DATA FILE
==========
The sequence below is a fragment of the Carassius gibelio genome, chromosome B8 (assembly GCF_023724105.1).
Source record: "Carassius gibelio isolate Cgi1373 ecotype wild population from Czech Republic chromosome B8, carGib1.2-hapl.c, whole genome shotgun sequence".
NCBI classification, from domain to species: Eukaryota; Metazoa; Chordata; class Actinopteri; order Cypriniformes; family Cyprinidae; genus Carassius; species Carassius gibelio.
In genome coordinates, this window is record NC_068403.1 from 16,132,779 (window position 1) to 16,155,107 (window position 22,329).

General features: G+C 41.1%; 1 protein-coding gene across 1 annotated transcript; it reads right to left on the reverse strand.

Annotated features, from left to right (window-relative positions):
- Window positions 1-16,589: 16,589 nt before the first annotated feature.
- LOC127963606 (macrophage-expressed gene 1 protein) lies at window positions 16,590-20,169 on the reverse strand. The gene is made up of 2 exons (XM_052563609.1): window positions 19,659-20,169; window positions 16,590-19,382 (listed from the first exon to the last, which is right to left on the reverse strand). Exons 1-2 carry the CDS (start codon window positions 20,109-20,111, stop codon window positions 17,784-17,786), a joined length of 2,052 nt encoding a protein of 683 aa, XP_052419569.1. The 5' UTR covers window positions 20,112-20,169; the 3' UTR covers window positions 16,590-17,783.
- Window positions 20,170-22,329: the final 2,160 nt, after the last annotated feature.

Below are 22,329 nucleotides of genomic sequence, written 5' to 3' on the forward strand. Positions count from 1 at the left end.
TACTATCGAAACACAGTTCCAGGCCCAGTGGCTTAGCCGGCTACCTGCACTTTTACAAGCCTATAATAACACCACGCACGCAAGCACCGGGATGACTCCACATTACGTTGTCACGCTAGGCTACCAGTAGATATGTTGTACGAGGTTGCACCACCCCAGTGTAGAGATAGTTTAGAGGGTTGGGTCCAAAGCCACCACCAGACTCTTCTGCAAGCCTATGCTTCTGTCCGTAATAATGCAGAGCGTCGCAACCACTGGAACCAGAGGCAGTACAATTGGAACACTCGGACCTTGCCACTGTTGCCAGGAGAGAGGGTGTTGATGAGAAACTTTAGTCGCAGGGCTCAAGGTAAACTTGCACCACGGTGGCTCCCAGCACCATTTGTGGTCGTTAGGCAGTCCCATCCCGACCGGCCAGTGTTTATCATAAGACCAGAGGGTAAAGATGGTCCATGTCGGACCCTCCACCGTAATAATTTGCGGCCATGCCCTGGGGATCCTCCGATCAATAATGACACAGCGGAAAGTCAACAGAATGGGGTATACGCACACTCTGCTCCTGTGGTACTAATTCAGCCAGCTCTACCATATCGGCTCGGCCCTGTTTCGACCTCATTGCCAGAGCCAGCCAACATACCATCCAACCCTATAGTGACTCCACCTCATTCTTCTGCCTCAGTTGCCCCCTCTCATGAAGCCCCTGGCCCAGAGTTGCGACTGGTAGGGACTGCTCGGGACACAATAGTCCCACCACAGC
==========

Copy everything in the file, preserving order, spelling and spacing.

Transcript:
The sequence below is a fragment of the Carassius gibelio genome, chromosome B8 (assembly GCF_023724105.1).
Source record: "Carassius gibelio isolate Cgi1373 ecotype wild population from Czech Republic chromosome B8, carGib1.2-hapl.c, whole genome shotgun sequence".
NCBI classification, from domain to species: Eukaryota; Metazoa; Chordata; class Actinopteri; order Cypriniformes; family Cyprinidae; genus Carassius; species Carassius gibelio.
In genome coordinates, this window is record NC_068403.1 from 16,132,779 (window position 1) to 16,155,107 (window position 22,329).

General features: G+C 41.1%; 1 protein-coding gene across 1 annotated transcript; it reads right to left on the reverse strand.

Annotated features, from left to right (window-relative positions):
- Window positions 1-16,589: 16,589 nt before the first annotated feature.
- LOC127963606 (macrophage-expressed gene 1 protein) lies at window positions 16,590-20,169 on the reverse strand. The gene is made up of 2 exons (XM_052563609.1): window positions 19,659-20,169; window positions 16,590-19,382 (listed from the first exon to the last, which is right to left on the reverse strand). Exons 1-2 carry the CDS (start codon window positions 20,109-20,111, stop codon window positions 17,784-17,786), a joined length of 2,052 nt encoding a protein of 683 aa, XP_052419569.1. The 5' UTR covers window positions 20,112-20,169; the 3' UTR covers window positions 16,590-17,783.
- Window positions 20,170-22,329: the final 2,160 nt, after the last annotated feature.

Below are 22,329 nucleotides of genomic sequence, written 5' to 3' on the forward strand. Positions count from 1 at the left end.
TACTATCGAAACACAGTTCCAGGCCCAGTGGCTTAGCCGGCTACCTGCACTTTTACAAGCCTATAATAACACCACGCACGCAAGCACCGGGATGACTCCACATTACGTTGTCACGCTAGGCTACCAGTAGATATGTTGTACGAGGTTGCACCACCCCAGTGTAGAGATAGTTTAGAGGGTTGGGTCCAAAGCCACCACCAGACTCTTCTGCAAGCCTATGCTTCTGTCCGTAATAATGCAGAGCGTCGCAACCACTGGAACCAGAGGCAGTACAATTGGAACACTCGGACCTTGCCACTGTTGCCAGGAGAGAGGGTGTTGATGAGAAACTTTAGTCGCAGGGCTCAAGGTAAACTTGCACCACGGTGGCTCCCAGCACCATTTGTGGTCGTTAGGCAGTCCCATCCCGACCGGCCAGTGTTTATCATAAGACCAGAGGGTAAAGATGGTCCATGTCGGACCCTCCACCGTAATAATTTGCGGCCATGCCCTGGGGATCCTCCGATCAATAATGACACAGCGGAAAGTCAACAGAATGGGGTATACGCACACTCTGCTCCTGTGGTACTAATTCAGCCAGCTCTACCATATCGGCTCGGCCCTGTTTCGACCTCATTGCCAGAGCCAGCCAACATACCATCCAACCCTATAGTGACTCCACCTCATTCTTCTGCCTCAGTTGCCCCCTCTCATGAAGCCCCTGGCCCAGAGTTGCGACTGGTAGGGACTGCTCGGGACACAATAGTCCCACCACAGC